Paul Allen's Lawsuit Against Apple, Google, Others Dismissed

Microsoft co-founder Paul Allen's suit against 11 companies, including Apple, Google and Yahoo, has been dismissed, with the judge finding the allegations unclear.

The patent infringement lawsuit that Microsoft co-founder Paul Allen filed against Apple, Google and a handful of other companies in August has been dismissed by a district judge, ABC News has reported.

The suit, filed by Allen's Interval Licensing, was said to pertain to patents relevant to e-commerce and search technologies, including ways to call an online user's attention to another screen. On Dec. 10, Judge Marsha Pechman, of the U.S. District Court for the Western District of Washington, reportedly ruled that Interval Licensing "failed to identify the infringing products or devices with any specificity."

According to The Wall Street Journal, the suit additionally names AOL, eBay, Facebook, Netflix, Office Depot, OfficeMax, Yahoo, YouTube and Staples as offenders -though their exact offenses were apparently unclear. According to ABC, Pechman said she and the defendants could not determine from the lawsuit what devices infringed on the four patents.

Following the August filing of the suit, a spokesperson for Allen told the Journal, "Paul thinks this is important, not just to him but to the researchers at Interval who created this technology. We recognize that innovation has a value, and patents are a way to reflect that."

With Bill Gates, Allen founded Microsoft in 1975, but after being diagnosed with non-Hodgkin's lymphoma resigned from his position in 1983. After the disease was successfully put into remission, Allen dabbled in a number of high-profile business investments, including the NBA's Portland Trail Blazers and the NFL's Seattle Seahawks. He founded Interval Research in 1992, with the hope of developing new technologies to spur industry. Before closing down in 2000, it filed for approximately 300 patents. Reportedly, the patents involved in the suit are now owned by Interval Licensing.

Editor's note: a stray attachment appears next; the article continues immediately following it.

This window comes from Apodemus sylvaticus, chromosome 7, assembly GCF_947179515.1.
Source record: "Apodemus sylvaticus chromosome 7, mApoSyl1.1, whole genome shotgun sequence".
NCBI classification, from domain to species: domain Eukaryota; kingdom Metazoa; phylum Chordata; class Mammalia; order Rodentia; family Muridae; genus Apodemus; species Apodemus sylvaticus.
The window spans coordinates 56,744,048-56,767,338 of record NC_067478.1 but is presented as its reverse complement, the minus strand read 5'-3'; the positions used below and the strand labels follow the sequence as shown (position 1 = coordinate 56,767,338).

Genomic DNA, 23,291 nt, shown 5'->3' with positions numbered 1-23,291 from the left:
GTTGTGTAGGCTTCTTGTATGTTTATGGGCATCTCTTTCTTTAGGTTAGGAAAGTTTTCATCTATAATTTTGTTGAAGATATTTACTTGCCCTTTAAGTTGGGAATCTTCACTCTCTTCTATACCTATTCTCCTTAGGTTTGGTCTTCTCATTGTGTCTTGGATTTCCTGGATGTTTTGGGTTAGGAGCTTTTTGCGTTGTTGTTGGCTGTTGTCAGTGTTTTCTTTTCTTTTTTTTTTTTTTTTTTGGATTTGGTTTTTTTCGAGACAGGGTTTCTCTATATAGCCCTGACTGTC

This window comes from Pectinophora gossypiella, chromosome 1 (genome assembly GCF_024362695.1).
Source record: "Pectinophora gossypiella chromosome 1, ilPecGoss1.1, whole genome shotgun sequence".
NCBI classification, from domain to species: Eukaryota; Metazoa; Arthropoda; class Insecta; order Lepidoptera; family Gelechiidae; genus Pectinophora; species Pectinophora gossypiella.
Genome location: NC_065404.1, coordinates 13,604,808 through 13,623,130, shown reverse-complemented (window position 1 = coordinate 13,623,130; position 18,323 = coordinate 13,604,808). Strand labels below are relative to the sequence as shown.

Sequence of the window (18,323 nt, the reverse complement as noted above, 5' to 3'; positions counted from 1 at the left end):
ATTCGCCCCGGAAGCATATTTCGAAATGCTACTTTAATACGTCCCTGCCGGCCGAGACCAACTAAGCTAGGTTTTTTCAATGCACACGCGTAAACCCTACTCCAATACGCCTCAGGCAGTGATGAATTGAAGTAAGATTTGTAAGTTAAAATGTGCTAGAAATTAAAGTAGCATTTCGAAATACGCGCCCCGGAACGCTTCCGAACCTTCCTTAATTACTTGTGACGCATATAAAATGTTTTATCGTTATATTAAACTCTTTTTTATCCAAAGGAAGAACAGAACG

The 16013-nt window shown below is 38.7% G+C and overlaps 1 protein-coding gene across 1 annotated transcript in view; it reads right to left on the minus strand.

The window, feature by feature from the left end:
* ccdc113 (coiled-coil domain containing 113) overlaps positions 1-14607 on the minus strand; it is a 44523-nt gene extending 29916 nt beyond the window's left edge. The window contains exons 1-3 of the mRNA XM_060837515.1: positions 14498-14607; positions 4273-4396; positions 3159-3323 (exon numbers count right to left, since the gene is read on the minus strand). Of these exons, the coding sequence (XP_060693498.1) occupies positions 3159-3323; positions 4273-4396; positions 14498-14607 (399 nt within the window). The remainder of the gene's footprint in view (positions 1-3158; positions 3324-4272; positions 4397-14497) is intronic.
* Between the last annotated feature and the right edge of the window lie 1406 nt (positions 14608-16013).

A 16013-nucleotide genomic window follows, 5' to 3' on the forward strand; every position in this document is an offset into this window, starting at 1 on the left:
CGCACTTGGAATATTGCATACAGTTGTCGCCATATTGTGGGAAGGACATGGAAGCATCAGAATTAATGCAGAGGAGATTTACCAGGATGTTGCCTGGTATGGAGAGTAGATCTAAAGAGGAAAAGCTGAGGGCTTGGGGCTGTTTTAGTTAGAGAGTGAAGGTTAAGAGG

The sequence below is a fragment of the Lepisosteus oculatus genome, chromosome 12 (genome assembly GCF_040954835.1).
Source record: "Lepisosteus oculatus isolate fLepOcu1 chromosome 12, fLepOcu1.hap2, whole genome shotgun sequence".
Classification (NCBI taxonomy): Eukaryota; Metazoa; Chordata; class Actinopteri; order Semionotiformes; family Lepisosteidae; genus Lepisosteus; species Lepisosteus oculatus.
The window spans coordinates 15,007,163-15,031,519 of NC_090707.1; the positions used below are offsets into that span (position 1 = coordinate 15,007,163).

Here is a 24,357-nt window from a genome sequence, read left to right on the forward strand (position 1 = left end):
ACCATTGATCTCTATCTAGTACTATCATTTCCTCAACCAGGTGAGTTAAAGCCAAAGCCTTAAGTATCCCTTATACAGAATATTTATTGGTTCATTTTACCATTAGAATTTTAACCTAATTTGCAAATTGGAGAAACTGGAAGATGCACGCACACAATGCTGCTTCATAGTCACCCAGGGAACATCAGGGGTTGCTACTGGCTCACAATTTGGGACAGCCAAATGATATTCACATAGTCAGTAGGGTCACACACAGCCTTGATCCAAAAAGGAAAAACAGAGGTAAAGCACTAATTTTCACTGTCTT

In November 2009, Allen's illness returned, but a spokesperson has since declared that he "currently has no medical issues."

According to ABC, Allen doesn't believe that the judge's decision has put an end to the matter, and he plans to refile.

"The case continues to move forward," David Postman, a spokesperson for Interval's parent company, Vulcan, said in a note, ABC reported.

The case is hardly the only dispute Apple is currently involved in, with patent litigation seeming to be an industry specialty in 2010. Apple and Nokia have each traded several patent-infringement allegations, both in U.S. District Courts and with the International Trade Commission-proceedings for which have recently begun.

Apple and HTC have also filed suits against one another; Motorola and Microsoft are similarly duking it out; and NTP-known for its years-long legal battle with BlackBerry maker RIM-in July filed patent suits against Apple, HTC, LG Electronics, Microsoft and Motorola.

However, in June, Motorola and RIM engaged in a bit of peace-making, following their own patent-infringement allegations. The smartphone makers announced that they had entered a settlement, and each planned to "benefit from a long-term, intellectual property cross-licensing arrangement involving the parties receiving cross-licenses of various patent rights."